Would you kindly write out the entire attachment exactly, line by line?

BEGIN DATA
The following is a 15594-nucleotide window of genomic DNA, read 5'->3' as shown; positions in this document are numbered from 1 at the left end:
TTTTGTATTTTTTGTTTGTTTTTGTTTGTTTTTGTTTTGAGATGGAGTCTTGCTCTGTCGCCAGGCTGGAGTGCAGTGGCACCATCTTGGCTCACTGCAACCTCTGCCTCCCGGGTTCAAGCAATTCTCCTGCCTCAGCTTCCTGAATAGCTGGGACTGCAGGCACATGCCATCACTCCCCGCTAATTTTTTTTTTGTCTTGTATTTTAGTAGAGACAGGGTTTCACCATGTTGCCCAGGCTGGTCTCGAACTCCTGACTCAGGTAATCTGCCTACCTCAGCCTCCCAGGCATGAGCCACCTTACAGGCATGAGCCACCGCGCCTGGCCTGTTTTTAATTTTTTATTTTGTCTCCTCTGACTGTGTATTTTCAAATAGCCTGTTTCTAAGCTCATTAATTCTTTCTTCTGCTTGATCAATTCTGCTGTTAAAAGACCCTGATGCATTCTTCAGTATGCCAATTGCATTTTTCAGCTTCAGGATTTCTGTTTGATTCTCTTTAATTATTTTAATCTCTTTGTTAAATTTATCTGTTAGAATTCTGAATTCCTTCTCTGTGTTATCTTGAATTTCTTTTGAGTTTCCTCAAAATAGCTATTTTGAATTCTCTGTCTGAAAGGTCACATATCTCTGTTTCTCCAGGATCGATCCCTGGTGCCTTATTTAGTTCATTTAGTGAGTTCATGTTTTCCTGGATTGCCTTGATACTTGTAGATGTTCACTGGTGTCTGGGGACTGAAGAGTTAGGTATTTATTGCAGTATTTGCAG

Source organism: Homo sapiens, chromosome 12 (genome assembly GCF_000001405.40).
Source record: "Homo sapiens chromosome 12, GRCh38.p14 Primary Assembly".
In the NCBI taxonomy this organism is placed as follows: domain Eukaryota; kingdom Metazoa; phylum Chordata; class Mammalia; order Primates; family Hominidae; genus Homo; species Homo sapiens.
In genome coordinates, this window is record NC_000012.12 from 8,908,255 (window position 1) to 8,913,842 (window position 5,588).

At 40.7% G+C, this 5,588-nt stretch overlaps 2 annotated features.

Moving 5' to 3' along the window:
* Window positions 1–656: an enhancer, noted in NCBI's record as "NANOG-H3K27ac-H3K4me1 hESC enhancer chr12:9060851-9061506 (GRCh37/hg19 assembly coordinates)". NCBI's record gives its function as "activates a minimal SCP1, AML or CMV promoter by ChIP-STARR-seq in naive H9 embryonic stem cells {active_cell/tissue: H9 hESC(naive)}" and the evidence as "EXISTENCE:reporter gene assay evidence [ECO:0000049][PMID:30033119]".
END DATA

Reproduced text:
The following is a 15594-nucleotide window of genomic DNA, read 5'->3' as shown; positions in this document are numbered from 1 at the left end:
TTTTGTATTTTTTGTTTGTTTTTGTTTGTTTTTGTTTTGAGATGGAGTCTTGCTCTGTCGCCAGGCTGGAGTGCAGTGGCACCATCTTGGCTCACTGCAACCTCTGCCTCCCGGGTTCAAGCAATTCTCCTGCCTCAGCTTCCTGAATAGCTGGGACTGCAGGCACATGCCATCACTCCCCGCTAATTTTTTTTTTGTCTTGTATTTTAGTAGAGACAGGGTTTCACCATGTTGCCCAGGCTGGTCTCGAACTCCTGACTCAGGTAATCTGCCTACCTCAGCCTCCCAGGCATGAGCCACCTTACAGGCATGAGCCACCGCGCCTGGCCTGTTTTTAATTTTTTATTTTGTCTCCTCTGACTGTGTATTTTCAAATAGCCTGTTTCTAAGCTCATTAATTCTTTCTTCTGCTTGATCAATTCTGCTGTTAAAAGACCCTGATGCATTCTTCAGTATGCCAATTGCATTTTTCAGCTTCAGGATTTCTGTTTGATTCTCTTTAATTATTTTAATCTCTTTGTTAAATTTATCTGTTAGAATTCTGAATTCCTTCTCTGTGTTATCTTGAATTTCTTTTGAGTTTCCTCAAAATAGCTATTTTGAATTCTCTGTCTGAAAGGTCACATATCTCTGTTTCTCCAGGATCGATCCCTGGTGCCTTATTTAGTTCATTTAGTGAGTTCATGTTTTCCTGGATTGCCTTGATACTTGTAGATGTTCACTGGTGTCTGGGGACTGAAGAGTTAGGTATTTATTGCAGTATTTGCAG

Source organism: Homo sapiens, chromosome 12 (genome assembly GCF_000001405.40).
Source record: "Homo sapiens chromosome 12, GRCh38.p14 Primary Assembly".
In the NCBI taxonomy this organism is placed as follows: domain Eukaryota; kingdom Metazoa; phylum Chordata; class Mammalia; order Primates; family Hominidae; genus Homo; species Homo sapiens.
In genome coordinates, this window is record NC_000012.12 from 8,908,255 (window position 1) to 8,913,842 (window position 5,588).

At 40.7% G+C, this 5,588-nt stretch overlaps 2 annotated features.

Moving 5' to 3' along the window:
* Window positions 1–656: an enhancer, noted in NCBI's record as "NANOG-H3K27ac-H3K4me1 hESC enhancer chr12:9060851-9061506 (GRCh37/hg19 assembly coordinates)". NCBI's record gives its function as "activates a minimal SCP1, AML or CMV promoter by ChIP-STARR-seq in naive H9 embryonic stem cells {active_cell/tissue: H9 hESC(naive)}" and the evidence as "EXISTENCE:reporter gene assay evidence [ECO:0000049][PMID:30033119]".